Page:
The political triumvirate of Colorado Governor John Hickenlooper, Denver Mayor Michael Hancock and Colorado Attorney General John Suthers held a joint news conference this morning aimed firmly at dispersing the ever-growing camp at Occupy Denver. Protesters will no longer be allowed to stay overnight without facing confrontation from the police. The consequence of violating the policy is arrest.
"This is about health, safety of the Occupy Denver protesters, and the public," Hancock says. "I know there's economic pain, but even though I empathize, my job is to uphold the law and keep Denver safe."
A Colorado State Patrol notice handed out after the conference (it's on view below) reads: "Violation of the... rules will result in arrest."
The focus here is not on the First Amendment, the trio maintains, but instead on the health and safety of everyone involved. Their final decision: Protesters may continue the occupation, which is held on state property, from 5 a.m. until 11 p.m., but are forbidden from staying overnight any longer. Although the group has done so ever since the first day of its occupation, that activity is in direct opposition to state law.
"I initially expected it would be just a few days and then it would fizzle," says Hancock, who expressed worry about the safety of the protesters, the police and the property. "And then you wonder what kind of precedent this is setting."
The press conference, although occasionally rushed, remained stern, as the political figures were asked about their transparency with Occupy Denver protesters ("given warning"), the reputation of the local police department ("every confidence") and criticism for Hickenlooper's delayed reaction to the protest.
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"They've been told to leave every single day in a different way," Hickenlooper says. In direct response to questions suggesting he has been slow in responding to the growing campsite, his answer was sarcastic: "They have stronger criticism than that."
Hickenlooper toured the Occupy Denver camp for the first time this morning, and though the three later spoke only a block away from the protest's outpost near the Capitol building, they concentrated specifically on the dangers and legality issues it presents. At the moment, the specific timeline and details remain slightly unclear: "That kind of negotiation info is best kept between us and them," Hickenlooper says.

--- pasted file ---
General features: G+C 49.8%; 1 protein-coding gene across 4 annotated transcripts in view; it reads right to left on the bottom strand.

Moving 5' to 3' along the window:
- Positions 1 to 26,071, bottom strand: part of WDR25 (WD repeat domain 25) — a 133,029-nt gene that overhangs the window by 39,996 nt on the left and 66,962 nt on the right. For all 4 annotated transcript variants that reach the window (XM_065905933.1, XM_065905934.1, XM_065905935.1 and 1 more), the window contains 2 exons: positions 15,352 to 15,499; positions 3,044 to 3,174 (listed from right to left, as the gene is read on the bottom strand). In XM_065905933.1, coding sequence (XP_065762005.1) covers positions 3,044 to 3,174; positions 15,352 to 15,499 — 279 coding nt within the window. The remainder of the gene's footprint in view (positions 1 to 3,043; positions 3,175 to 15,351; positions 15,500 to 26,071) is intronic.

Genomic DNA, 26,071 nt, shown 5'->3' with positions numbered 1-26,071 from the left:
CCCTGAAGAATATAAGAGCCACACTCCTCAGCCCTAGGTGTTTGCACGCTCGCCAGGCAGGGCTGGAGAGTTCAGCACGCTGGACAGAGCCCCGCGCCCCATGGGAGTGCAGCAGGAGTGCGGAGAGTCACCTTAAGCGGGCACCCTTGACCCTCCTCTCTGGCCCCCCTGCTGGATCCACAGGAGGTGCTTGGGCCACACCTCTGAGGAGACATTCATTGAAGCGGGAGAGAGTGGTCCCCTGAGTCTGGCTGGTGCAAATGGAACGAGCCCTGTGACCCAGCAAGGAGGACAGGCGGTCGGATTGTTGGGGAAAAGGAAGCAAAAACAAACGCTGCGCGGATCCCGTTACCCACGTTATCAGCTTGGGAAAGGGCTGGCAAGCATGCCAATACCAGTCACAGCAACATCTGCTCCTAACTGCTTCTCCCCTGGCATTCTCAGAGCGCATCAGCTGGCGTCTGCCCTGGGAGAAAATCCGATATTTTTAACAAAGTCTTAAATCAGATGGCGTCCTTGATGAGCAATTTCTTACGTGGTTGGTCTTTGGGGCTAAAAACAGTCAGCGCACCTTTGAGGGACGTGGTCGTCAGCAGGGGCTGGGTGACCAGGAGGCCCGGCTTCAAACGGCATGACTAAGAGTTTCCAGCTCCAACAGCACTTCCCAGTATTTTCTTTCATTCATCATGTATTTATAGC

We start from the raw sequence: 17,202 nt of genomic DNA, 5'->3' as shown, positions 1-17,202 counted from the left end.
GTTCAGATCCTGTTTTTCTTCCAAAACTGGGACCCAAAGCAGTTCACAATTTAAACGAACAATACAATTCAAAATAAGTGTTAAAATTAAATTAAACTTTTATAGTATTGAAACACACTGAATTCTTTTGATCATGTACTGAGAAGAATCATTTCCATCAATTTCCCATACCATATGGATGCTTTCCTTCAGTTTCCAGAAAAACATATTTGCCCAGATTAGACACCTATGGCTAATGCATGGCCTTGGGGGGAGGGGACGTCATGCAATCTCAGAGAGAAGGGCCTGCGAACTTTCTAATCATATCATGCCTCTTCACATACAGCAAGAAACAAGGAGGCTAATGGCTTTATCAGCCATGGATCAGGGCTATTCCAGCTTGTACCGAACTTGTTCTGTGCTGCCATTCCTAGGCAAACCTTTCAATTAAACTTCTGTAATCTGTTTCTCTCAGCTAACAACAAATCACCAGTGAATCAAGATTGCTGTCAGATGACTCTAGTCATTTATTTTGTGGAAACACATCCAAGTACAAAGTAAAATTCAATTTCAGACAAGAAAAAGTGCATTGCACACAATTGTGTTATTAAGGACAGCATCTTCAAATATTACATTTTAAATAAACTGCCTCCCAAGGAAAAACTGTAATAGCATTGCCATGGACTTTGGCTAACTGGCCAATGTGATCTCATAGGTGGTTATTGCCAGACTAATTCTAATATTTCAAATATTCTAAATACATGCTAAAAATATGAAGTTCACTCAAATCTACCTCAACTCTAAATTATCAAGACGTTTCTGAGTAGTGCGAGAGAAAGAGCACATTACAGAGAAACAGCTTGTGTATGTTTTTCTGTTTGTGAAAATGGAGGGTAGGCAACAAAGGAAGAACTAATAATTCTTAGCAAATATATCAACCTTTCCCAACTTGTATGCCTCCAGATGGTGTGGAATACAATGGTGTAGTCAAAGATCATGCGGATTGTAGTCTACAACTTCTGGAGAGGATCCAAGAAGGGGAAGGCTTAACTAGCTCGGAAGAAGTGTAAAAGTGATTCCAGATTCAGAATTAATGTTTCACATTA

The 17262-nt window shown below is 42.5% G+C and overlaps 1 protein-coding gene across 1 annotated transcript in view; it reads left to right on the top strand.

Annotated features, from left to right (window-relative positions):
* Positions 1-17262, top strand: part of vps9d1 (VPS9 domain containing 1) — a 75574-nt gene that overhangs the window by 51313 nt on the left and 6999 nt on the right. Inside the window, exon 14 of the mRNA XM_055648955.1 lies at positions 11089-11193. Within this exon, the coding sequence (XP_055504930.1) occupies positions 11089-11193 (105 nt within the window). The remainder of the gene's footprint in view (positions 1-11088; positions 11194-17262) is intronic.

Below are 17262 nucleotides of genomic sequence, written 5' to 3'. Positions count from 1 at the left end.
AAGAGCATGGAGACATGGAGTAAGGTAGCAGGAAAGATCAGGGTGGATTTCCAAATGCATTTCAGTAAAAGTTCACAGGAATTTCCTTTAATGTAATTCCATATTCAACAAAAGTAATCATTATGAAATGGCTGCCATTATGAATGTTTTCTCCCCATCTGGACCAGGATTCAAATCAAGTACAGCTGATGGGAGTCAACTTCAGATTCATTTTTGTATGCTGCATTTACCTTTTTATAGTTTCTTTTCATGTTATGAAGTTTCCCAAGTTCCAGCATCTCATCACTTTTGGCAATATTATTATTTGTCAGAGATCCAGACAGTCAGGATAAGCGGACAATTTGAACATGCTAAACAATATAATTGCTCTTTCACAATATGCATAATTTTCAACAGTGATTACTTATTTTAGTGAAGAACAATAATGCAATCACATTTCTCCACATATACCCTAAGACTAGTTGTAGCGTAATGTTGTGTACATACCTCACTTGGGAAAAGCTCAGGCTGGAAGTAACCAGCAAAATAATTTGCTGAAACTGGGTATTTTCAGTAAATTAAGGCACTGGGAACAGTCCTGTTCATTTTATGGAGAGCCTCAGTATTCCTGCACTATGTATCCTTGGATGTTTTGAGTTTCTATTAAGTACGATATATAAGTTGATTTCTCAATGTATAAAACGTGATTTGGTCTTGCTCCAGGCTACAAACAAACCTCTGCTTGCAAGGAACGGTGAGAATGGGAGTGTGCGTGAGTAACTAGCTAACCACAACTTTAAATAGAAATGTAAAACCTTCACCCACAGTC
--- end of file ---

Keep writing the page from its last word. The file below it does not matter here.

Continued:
When the meeting concluded...
...the protesters farther down on Broadway were not yet aware of its impact on them. It took the group only forty minutes to update its Facebook once they found out, however: "Hickenlooper has voted that we are no longer allowed to camp. We could use some support on the ground right now. Help us stay strong, peaceful, and stand in solidarity! Strength in numbers!" (One comment on the message already hints at "ways around that," less than an hour after the announcement.)
This latest response comes only one day after Occupy Denver gathered to present a letter to Hickenlooper to stress that they continue to be allowed to camp. "If you are truly concerned about the precedent set by our occupation, we invite you to work with us to create a Colorado in which tent cities are no longer a necessity," the letter reads.
Lest the officials' most recent decision come across as unsympathetic, Hancock repeatedly stressed that public safety was the priority, not any ideological disagreement with the movement.
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"The bottom line is this: There is pain everywhere," Hancock says. "People don't have jobs. I know someone who hasn't had a job for three years. I had a friend call me yesterday who's about to be thrown out of his house. We're just requesting protesters disperse lawfully and peaceably at night in order to avoid confrontation."
Here's the aforementioned Colorado State Patrol notice:
More from our Videos archive: "Occupy Denver video collection chronicles ongoing protests."